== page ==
New Orleans Visit a Reminder of the North American Nature of the Grain Industry

A group of farmers from across Western Canada headed down to New Orleans last week to not only take in the annual Commodity Classic farm show, but also attend the Western Canadian Wheat Growers’ annual convention.

Now why would a prairie farm group hold its annual meeting in the southern U.S.? (It just happens the Canola Council of Canada was holding its annual convention in San Diego at the same time.)

Wheat Growers president Levi Wood joined us to answer that question and share what he learned spending time around the port that handles much of the fertilizer imported into and grain that’s exported from North America.

“The Port of New Orleans is a massive exit point and entry point for a number of products that we use on our farms,” he explains in the interview below. “Some grain from Canada does exit North America through the port. As well, Canadian companies like CP and CN have big presences in New Orleans.”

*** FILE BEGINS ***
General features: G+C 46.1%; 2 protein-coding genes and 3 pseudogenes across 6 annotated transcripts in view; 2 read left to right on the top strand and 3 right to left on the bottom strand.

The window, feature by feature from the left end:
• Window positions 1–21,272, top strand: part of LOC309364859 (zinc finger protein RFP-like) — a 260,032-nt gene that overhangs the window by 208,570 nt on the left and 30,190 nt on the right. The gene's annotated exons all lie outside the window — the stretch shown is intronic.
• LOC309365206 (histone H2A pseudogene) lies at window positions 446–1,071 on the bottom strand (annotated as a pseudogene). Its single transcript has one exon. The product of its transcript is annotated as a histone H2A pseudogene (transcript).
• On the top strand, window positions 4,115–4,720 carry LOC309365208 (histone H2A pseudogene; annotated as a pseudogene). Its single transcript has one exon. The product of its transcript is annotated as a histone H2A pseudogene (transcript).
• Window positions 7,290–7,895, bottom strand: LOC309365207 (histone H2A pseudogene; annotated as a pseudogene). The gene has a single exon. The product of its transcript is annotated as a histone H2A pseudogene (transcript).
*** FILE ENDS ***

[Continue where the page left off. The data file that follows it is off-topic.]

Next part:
“We’re really in a North American system and just seeing some of these things put it in perspective how our whole industry works together in North America,” says Wood, who farms near Pense, Saskatchewan.

The Western Canadian Wheat Growers board of directors (supplied)
The Western Canadian Wheat Growers board of directors in New Orleans last week (supplied)

The continental nature of the grain industry has become apparent since the end of the Canadian Wheat Board’s single desk, a change which was championed by the Wheat Growers. Despite having accomplished one of their primary goals, Wood says they still feel the organization has an important role in speaking for farmers and shaping grain industry policy, noting the group’s membership has grown since the end of the CWB single desk.

The Wheat Growers’ 47th annual convention will be held in early 2017 in Saskatoon.

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